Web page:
I do think if I saw this film in cinemas, though, I would be the one embarrassingly sobbing at the back, desperately trying to wipe my tears away as I leave. I don’t understand how anyone can make it through the ending of this film without literally having their heart ripped into a thousand tiny pieces. I remember full on sobbing at 3am that my whole body hurt, so maybe not seeing it in cinemas saved me some embarrassment.

Also, Ashton sanders’ career should have the same momentum as Timothee Chalamet or Noah Centineo. He should be in a new movie every year, he should be on magazine covers and red carpets. He was incredible in this movie and he deserves a big and succeessful career in Hollywood. Mahershala Ali is also the best person ever. What a screen presence he has. The orange juice scene will stay with me for a very long time.

This is one of the most important movies to me, from a filmmaking and personal standpoint I feel safe saying it had a significant impact on my life and I truly wish that I had saw it in cinemas to experience that magnitude of brilliancy for the first time with everyone else rather than experiencing it 3 years later, on my own, at 3am.

Lucy Lillystone

A Quiet Place (2018)

Everybody hates it when you are watching a movie and there is someone talking. People causing a disturbance can completely break your emersion and enjoyment of a film and I have definitely fallen victim to it. And a film where keeping silent is even more important has got to be A Quiet Place. And I wish I had been at the cinema to experience it.

A Quiet Place isn’t my favourite film, not by far and there are many other films I’d also love to watch in the cinema but this John Krasanski film would have been a unique experience. And actually, give me the opportunity to watch a film in peace and quiet without Brenda and her annoying 5-year-old chatting up a storm crinkling all sorts of sweets.  Being able to watch it in a cinema without anyone talking or making noise would have been such a cool experience and fun with everyone struggling to keep quiet when trying to eat popcorn.

Of course, I did get this experience myself when I watched it but that was me alone so it would have been more fun if I was with friends. It’s no surprise that I was beyond excited for A Quiet Place II just so I could get a taste of that cinematic experience and I was even tempted to go to a double screening. And then coronavirus happened and it got delayed.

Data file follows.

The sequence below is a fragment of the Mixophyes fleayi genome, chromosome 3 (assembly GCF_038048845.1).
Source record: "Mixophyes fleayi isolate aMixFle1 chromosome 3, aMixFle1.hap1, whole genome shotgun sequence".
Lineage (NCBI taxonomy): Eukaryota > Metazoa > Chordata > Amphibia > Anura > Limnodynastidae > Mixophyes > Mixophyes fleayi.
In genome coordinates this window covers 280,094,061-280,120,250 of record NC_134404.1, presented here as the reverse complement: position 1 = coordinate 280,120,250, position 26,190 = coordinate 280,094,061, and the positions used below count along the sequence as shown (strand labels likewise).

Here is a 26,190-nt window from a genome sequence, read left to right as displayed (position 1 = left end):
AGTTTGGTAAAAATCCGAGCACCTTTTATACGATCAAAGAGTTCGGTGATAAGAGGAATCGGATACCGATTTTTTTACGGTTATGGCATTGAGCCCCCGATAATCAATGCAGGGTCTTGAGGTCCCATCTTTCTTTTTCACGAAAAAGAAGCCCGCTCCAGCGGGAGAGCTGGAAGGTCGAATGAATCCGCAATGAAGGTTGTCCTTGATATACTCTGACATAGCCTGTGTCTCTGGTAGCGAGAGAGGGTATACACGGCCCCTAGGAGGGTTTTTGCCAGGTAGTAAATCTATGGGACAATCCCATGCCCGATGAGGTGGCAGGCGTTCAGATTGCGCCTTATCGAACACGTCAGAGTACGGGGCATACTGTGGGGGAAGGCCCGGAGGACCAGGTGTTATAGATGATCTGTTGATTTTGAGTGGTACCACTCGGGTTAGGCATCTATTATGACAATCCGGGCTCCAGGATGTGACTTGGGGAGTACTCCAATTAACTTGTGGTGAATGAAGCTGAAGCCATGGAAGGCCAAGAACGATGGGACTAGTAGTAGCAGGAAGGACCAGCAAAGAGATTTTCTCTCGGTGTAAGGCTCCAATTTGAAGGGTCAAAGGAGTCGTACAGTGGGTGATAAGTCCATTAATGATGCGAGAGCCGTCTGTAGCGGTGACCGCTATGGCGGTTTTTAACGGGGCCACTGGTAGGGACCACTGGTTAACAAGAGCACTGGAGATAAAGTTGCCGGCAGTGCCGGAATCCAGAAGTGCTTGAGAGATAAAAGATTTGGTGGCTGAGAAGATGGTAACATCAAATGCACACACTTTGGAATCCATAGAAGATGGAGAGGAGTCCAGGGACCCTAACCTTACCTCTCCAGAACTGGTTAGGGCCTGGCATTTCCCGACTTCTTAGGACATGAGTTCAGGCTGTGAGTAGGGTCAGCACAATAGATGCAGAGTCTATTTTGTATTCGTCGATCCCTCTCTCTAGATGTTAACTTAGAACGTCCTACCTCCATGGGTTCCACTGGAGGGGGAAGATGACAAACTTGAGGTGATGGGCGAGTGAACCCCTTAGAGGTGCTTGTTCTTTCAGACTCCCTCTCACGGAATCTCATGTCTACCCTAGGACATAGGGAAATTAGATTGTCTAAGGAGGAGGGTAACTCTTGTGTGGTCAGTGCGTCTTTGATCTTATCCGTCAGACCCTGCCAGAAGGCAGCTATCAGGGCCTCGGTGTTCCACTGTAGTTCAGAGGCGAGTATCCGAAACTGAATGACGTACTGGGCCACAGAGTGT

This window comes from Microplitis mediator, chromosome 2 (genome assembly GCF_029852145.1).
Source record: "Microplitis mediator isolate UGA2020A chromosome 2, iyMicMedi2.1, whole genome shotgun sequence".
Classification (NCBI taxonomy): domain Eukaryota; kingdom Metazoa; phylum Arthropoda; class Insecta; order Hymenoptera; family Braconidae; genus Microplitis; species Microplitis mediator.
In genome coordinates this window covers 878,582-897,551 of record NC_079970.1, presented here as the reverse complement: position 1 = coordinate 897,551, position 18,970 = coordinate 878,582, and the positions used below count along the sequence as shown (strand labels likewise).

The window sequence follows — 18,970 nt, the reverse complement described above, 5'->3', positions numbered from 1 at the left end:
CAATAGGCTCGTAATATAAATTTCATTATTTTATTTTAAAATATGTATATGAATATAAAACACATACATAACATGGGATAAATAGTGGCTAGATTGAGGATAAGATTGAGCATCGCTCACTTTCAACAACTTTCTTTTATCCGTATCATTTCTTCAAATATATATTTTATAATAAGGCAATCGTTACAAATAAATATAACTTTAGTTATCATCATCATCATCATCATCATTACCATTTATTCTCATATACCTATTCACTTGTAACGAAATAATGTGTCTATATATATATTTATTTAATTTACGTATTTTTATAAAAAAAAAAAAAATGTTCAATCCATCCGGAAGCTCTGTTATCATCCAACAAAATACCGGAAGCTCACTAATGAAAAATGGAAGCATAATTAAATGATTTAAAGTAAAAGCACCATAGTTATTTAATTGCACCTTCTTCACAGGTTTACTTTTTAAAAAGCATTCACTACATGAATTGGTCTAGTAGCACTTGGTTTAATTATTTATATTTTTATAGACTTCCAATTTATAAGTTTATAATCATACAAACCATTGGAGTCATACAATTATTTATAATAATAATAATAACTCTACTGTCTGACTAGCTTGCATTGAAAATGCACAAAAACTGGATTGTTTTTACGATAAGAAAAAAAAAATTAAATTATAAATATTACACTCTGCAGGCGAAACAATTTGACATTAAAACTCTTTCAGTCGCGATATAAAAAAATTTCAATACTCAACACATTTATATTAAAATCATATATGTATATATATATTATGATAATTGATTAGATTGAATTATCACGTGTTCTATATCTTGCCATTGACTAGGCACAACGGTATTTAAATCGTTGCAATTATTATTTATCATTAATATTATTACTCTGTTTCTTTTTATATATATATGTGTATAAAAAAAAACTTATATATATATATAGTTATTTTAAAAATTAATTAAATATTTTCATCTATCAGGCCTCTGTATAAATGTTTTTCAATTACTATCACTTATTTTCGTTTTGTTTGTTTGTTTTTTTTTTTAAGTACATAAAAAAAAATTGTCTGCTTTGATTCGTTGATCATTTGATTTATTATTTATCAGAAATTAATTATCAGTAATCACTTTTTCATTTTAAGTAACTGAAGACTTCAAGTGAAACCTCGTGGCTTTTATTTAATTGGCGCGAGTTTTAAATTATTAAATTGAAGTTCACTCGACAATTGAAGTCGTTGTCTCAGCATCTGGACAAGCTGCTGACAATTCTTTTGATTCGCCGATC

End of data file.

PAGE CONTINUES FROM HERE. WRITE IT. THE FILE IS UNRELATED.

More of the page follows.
I now know true sadness.

George Bell

Thor: The Dark World (2013)

Dread it, run from it… my love for Thor: The Dark World still arrives. Not quite sure why I never got to see this one in the cinema but oh boy I want to now. It’s funnier than Thor (2011) (“Oh dear, is she dead?“), has some incredible action set-pieces and a brilliant score. And Natalie Portman saying sea bass a lot.

But I really, really want to see it for that end-scene. To see Loki, dismissing his magic that disguises him as Odin in front of Thor, sitting on the throne on Asgard. How magical would that be in a cinema full of (forgiving) MCU fans? Loki is one of the most iconic villains in superhero movie history, and ending the film with him getting his way is both unexpected and, I think, amazing. I mean, come on – the scene paved the way for Taika to make Anthony Hopkins (!) impersonate Tom Hiddleston’s Loki in Thor: Ragnarok whilst Liam Hemsworth impersonates Thor and Matt Damon impersonates Loki. Try and follow that.

It’s one of the underrated gems of the MCU and gets way too much hate. I’m just as annoyed I didn’t get to see that Chris Evans cameo on the big screen. Someone start a petition to get it back in cinemas with me?

Harriet Metcalfe

E.T. the Extra-Terrestrial (1982)

At the very core of filmmaking is the ability to create a communal experience who will get an audience to empathize. While watching a movie at home can approximate this feeling, the culmination of this experience can only truly be felt in a theatre.

In this respect, it is undeniable that Spielberg knows how to engage an audience. As one of the most popular of his films, E.T. is a perfect example of this. From the first encounter with the alien, to the iconic shot of the moon, I would have been absolutely thrilled to witness this film in theatres for the first time. As told by my mother, who was there when it first came out, the cinema was packed, so much so that people were sitting on the steps of the cinema (fire safety was not a thing in the ‘80s).

The wonder of extra-terrestrial life seen through the eyes of a child makes for one of the most universally beloved tales portrayed in cinema. It is inspiring, heartfelt, and imaginative. It has affected pop-culture irreparably, and like many other Spielberg projects, it unanimously moves an audience without resulting cheesy.

Every child should be shown this movie, possibly in the quiet yet energetic environment of a theatre.

Elisabetta Pulcini

Last modified: 8th May 2020